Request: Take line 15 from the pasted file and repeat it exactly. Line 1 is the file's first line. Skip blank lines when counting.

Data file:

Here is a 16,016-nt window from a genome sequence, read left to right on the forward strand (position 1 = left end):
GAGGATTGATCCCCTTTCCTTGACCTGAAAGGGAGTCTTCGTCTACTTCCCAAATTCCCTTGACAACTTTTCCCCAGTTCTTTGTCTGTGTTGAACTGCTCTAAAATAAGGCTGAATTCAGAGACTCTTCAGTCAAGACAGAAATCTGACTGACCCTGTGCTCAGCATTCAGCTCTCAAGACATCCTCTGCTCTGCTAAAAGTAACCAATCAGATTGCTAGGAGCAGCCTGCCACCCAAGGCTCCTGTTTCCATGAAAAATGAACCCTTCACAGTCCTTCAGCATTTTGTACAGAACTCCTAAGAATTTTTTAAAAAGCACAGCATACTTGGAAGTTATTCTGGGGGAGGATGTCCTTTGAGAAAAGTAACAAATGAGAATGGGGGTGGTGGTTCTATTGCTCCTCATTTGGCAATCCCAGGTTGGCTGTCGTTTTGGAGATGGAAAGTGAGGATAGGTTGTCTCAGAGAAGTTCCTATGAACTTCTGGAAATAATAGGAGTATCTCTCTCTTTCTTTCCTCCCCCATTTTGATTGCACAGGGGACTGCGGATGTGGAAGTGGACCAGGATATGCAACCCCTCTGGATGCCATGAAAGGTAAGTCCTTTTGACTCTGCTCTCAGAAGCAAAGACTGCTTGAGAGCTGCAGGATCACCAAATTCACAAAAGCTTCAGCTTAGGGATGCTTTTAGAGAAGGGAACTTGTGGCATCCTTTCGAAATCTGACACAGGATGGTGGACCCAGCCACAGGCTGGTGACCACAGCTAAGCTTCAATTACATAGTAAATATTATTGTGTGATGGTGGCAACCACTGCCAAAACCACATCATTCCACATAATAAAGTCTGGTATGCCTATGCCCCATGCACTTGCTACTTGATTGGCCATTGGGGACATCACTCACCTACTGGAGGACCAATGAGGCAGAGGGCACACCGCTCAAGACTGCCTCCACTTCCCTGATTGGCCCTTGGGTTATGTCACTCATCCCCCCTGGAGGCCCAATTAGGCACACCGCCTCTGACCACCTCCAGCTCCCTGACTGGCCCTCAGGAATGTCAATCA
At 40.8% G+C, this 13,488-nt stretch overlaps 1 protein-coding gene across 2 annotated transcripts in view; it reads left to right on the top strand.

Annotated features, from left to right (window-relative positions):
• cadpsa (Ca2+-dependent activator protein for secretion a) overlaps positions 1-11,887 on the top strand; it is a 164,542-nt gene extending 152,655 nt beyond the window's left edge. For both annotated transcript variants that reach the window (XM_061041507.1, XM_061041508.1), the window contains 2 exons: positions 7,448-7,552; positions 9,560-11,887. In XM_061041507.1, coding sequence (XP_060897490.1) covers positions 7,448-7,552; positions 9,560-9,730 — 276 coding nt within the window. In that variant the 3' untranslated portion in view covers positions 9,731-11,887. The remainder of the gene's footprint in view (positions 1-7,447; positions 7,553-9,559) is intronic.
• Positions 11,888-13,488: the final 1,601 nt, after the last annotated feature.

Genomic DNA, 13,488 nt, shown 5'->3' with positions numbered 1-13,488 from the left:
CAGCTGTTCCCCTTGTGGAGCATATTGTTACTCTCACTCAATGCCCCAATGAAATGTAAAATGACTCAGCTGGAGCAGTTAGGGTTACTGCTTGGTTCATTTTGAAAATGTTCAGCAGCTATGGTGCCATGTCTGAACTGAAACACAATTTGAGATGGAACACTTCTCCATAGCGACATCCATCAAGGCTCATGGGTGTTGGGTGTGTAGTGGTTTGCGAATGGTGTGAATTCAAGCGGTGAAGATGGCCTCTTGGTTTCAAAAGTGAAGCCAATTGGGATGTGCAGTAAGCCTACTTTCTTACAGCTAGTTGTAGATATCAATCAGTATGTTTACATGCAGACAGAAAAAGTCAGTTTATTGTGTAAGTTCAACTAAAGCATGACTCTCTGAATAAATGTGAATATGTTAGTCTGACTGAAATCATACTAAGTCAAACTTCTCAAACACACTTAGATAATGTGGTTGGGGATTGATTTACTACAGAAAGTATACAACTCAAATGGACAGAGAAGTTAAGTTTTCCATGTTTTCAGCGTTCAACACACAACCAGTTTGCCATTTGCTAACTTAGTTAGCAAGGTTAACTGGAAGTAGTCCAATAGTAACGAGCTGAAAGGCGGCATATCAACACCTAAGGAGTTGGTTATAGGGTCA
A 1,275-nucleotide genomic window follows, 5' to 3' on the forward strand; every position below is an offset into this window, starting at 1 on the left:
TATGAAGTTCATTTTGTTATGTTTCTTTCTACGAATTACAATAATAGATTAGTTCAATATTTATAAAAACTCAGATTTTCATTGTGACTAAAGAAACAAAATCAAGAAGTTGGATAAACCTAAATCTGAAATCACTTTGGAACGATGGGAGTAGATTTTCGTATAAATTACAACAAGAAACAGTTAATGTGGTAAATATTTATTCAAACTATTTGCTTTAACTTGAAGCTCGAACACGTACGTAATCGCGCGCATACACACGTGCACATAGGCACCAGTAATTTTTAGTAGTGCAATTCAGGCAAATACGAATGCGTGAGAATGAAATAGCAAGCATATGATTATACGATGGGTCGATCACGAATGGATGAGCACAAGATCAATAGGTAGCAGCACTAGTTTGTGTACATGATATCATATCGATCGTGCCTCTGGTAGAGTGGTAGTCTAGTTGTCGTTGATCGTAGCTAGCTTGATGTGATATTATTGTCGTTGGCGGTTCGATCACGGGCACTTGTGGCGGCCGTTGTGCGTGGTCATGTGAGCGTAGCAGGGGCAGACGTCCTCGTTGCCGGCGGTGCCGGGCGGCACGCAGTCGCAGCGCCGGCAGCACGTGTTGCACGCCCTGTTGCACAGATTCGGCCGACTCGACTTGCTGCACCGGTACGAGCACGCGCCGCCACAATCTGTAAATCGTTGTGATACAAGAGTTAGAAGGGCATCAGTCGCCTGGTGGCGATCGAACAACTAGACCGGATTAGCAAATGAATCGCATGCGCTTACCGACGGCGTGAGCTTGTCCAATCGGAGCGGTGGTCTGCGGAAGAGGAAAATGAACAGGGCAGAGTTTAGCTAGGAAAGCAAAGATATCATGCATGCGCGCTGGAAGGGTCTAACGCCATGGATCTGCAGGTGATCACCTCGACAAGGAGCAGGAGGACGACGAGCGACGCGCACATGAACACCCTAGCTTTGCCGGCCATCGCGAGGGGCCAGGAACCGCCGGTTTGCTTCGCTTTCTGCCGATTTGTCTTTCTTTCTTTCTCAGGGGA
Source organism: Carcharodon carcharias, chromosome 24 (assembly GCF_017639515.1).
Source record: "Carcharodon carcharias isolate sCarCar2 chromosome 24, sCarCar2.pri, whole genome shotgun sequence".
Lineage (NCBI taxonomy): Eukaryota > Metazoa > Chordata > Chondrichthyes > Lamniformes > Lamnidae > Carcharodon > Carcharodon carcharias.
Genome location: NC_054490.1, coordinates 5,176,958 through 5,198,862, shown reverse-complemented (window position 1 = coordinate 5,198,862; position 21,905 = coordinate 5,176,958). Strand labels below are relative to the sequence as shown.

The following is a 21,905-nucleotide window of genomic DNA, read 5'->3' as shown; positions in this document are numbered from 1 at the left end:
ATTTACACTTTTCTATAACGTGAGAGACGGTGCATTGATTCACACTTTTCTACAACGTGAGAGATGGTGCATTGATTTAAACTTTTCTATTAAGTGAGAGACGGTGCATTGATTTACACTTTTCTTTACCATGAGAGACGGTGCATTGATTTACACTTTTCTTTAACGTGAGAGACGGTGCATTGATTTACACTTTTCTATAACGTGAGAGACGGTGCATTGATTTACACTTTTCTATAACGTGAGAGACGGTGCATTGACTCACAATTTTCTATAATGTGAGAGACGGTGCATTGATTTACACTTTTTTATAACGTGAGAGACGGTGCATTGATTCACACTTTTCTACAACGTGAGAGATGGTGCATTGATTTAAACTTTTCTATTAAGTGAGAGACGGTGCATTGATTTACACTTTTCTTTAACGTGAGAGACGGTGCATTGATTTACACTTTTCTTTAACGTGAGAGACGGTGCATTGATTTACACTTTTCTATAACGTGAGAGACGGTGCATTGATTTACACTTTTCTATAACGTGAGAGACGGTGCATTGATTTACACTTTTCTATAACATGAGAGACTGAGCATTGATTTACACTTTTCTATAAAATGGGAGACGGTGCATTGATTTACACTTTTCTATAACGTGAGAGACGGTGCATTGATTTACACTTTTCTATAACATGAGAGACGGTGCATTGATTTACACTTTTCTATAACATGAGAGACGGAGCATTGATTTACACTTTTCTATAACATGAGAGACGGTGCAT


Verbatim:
The following is a 21,905-nucleotide window of genomic DNA, read 5'->3' as shown; positions in this document are numbered from 1 at the left end: